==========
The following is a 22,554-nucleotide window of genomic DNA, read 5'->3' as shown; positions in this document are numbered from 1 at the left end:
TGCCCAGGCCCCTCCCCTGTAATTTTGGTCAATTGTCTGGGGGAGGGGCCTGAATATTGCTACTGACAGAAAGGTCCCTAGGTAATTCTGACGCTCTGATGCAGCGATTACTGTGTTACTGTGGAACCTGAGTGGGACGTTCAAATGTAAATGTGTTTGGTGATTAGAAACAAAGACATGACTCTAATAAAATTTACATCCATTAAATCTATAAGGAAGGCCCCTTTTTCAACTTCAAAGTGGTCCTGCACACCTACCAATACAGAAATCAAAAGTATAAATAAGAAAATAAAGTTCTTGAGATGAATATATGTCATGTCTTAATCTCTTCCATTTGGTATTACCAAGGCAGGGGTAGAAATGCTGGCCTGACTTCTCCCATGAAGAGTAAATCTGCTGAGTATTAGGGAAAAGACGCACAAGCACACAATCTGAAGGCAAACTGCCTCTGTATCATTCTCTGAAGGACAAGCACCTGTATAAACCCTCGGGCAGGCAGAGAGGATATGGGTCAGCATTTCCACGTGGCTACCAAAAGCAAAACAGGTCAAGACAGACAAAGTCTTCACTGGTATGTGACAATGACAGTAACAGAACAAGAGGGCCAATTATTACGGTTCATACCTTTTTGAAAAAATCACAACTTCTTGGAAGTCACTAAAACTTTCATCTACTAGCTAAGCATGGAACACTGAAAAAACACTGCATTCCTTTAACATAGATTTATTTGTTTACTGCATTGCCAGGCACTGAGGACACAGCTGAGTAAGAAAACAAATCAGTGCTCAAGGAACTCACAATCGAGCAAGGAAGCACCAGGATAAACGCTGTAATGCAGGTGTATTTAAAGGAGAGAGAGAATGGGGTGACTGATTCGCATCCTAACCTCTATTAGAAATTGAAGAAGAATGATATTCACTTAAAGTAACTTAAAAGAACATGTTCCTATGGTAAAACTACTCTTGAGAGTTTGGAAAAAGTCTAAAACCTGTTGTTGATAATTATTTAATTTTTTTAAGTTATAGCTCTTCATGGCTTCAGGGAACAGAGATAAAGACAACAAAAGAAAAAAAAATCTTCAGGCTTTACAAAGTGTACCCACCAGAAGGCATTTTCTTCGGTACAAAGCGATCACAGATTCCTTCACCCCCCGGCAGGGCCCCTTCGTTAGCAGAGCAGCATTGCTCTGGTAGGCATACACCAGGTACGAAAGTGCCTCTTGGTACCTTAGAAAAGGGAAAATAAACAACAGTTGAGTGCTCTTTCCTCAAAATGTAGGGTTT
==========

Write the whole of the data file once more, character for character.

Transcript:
The following is a 22,554-nucleotide window of genomic DNA, read 5'->3' as shown; positions in this document are numbered from 1 at the left end:
TGCCCAGGCCCCTCCCCTGTAATTTTGGTCAATTGTCTGGGGGAGGGGCCTGAATATTGCTACTGACAGAAAGGTCCCTAGGTAATTCTGACGCTCTGATGCAGCGATTACTGTGTTACTGTGGAACCTGAGTGGGACGTTCAAATGTAAATGTGTTTGGTGATTAGAAACAAAGACATGACTCTAATAAAATTTACATCCATTAAATCTATAAGGAAGGCCCCTTTTTCAACTTCAAAGTGGTCCTGCACACCTACCAATACAGAAATCAAAAGTATAAATAAGAAAATAAAGTTCTTGAGATGAATATATGTCATGTCTTAATCTCTTCCATTTGGTATTACCAAGGCAGGGGTAGAAATGCTGGCCTGACTTCTCCCATGAAGAGTAAATCTGCTGAGTATTAGGGAAAAGACGCACAAGCACACAATCTGAAGGCAAACTGCCTCTGTATCATTCTCTGAAGGACAAGCACCTGTATAAACCCTCGGGCAGGCAGAGAGGATATGGGTCAGCATTTCCACGTGGCTACCAAAAGCAAAACAGGTCAAGACAGACAAAGTCTTCACTGGTATGTGACAATGACAGTAACAGAACAAGAGGGCCAATTATTACGGTTCATACCTTTTTGAAAAAATCACAACTTCTTGGAAGTCACTAAAACTTTCATCTACTAGCTAAGCATGGAACACTGAAAAAACACTGCATTCCTTTAACATAGATTTATTTGTTTACTGCATTGCCAGGCACTGAGGACACAGCTGAGTAAGAAAACAAATCAGTGCTCAAGGAACTCACAATCGAGCAAGGAAGCACCAGGATAAACGCTGTAATGCAGGTGTATTTAAAGGAGAGAGAGAATGGGGTGACTGATTCGCATCCTAACCTCTATTAGAAATTGAAGAAGAATGATATTCACTTAAAGTAACTTAAAAGAACATGTTCCTATGGTAAAACTACTCTTGAGAGTTTGGAAAAAGTCTAAAACCTGTTGTTGATAATTATTTAATTTTTTTAAGTTATAGCTCTTCATGGCTTCAGGGAACAGAGATAAAGACAACAAAAGAAAAAAAAATCTTCAGGCTTTACAAAGTGTACCCACCAGAAGGCATTTTCTTCGGTACAAAGCGATCACAGATTCCTTCACCCCCCGGCAGGGCCCCTTCGTTAGCAGAGCAGCATTGCTCTGGTAGGCATACACCAGGTACGAAAGTGCCTCTTGGTACCTTAGAAAAGGGAAAATAAACAACAGTTGAGTGCTCTTTCCTCAAAATGTAGGGTTT